The surprise at the hitherto ‘non-reaction’ of Kashmiri masses is all the more palpable in Islamabad. After all, Prime Minister Imran Khan, in his extremely long and passionate speech on 27 September at the United Nations General Assembly had issued a chilling warning that “there would be a bloodbath when India lifts its curfew”. Although the milieu of extreme coercion and threats abound with little respect for public safety and security, the curfew in Kashmir stands lifted. Thankfully, the bloodbath has been avoided, at least so far. In absence of any proverbial bloodbath, Pakistan looks strained for want of a meaningful and credible reaction to the Indian moves in the region. All that it has managed so far is a lot of rhetoric that also seems to have run out of steam as the situation progresses into a new year. True, Prime Minister Imran Khan, in his televised address to the nation in late August, vowed that “Pakistan will go to any lengths to support the cause of the oppressed Kashmiri people”.

Before the Indian elections, Khan, in his off-the-cuff spirit to trivialise every issue of import to a reductive terminology of sport, had bated for Narendra Modi’s re-election suggesting there may be a better chance of peace talks with India, a lazy view largely in consonance with the thinking of the Pakistani establishment that seems unnerved by its own intellect to explore anything beyond the confines of its cushy workplace environment. While Khan’s nature as a peace-maker is commendable, his infantile optimism has led him to a dangerous blind – as demonstrated by the aftermath of Modi’s re-election. Therefore, when the abrogation of Article 370 occurred, it came “out of blue for Pakistan” as one senior politician from Azad Jammu and Kashmir told me. As a result, it was met with panic and chaos. With time, the dread of the unknown might have settled a bit but failed to generate any credible and actionable response.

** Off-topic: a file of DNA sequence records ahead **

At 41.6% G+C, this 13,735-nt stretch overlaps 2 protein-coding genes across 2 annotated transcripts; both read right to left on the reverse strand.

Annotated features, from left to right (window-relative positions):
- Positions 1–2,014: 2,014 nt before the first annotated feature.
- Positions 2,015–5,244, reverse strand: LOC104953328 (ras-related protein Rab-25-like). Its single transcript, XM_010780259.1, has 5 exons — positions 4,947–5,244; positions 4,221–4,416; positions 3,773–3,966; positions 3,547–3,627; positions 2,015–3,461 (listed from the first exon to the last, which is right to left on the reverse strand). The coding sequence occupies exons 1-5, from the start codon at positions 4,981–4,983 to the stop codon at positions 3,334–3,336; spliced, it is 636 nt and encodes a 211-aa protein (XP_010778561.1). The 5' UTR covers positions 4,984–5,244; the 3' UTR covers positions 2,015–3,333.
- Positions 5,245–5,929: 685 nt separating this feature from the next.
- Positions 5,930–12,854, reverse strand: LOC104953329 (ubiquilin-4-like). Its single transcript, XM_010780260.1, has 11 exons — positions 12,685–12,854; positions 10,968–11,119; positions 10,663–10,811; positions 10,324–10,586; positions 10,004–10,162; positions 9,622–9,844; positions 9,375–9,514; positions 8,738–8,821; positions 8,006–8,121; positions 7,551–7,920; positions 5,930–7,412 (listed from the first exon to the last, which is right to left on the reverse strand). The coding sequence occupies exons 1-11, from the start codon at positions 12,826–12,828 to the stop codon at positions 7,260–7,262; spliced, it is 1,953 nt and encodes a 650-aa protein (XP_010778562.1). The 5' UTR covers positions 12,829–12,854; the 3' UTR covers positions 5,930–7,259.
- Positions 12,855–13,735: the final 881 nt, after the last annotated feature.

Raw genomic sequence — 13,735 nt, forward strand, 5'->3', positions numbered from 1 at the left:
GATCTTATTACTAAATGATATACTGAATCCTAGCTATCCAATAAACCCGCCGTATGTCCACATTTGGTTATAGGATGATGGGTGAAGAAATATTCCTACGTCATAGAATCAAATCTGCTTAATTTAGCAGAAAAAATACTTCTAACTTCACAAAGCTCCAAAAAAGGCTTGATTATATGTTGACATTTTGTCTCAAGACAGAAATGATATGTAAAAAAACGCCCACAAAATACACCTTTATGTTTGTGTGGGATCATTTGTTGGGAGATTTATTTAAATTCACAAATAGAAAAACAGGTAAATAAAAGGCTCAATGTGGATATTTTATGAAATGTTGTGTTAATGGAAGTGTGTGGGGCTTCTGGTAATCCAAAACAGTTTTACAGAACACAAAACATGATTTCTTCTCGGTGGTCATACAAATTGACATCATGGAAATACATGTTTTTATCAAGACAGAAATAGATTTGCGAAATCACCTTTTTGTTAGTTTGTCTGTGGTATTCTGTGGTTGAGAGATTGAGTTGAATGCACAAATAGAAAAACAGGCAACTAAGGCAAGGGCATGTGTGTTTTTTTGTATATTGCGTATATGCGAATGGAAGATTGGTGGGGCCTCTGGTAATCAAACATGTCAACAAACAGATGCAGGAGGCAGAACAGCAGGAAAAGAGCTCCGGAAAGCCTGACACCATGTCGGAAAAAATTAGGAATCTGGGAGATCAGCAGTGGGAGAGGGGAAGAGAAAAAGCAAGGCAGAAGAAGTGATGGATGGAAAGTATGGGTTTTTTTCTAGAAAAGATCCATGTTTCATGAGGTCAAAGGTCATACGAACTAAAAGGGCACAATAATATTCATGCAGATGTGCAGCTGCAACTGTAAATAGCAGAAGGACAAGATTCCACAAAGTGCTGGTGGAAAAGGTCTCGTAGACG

So far, all that has been done from the Pakistani side is writing of letters to various regional and international forums and issuing cyclical “statements” of impending doom and exhibiting “concern” of various degrees. However, placing blame on the current government alone would be inappropriate. This is a natural outcome of a sustained official policy of three decades that gradually dismantled the institutional memory on the issue to narrowly contain it within the security paradigm. But that also seems to have boomeranged, as Pakistan’s intelligence utterly failed to gauge the Indian mood exposing deep structural flaws in her engagement with India or Kashmir. This should have called for a serious review to understand failures and also fix the blame. Of course, such an inquiry would be considered delirious in Pakistan. Therefore, it is utterly convenient to invoke the scenarios of “bloodbath” in and for Kashmir. This places all the blame on the perpetrators and allows the self-appointed friends of Kashmir some much-needed face-saving defence.

Murtaza Shibli is a writer and consultant on Muslim issues in Europe and South Asia. He is also the editor of ‘7/7: Muslim Perspectives’, a book that explores the British Muslim reaction to the London bombings. Twitter: @murtaza_shibli


SIGN UP FOR COUNTERCURRENTS DAILY NEWS LETTER


 

Tags:

Comments are closed.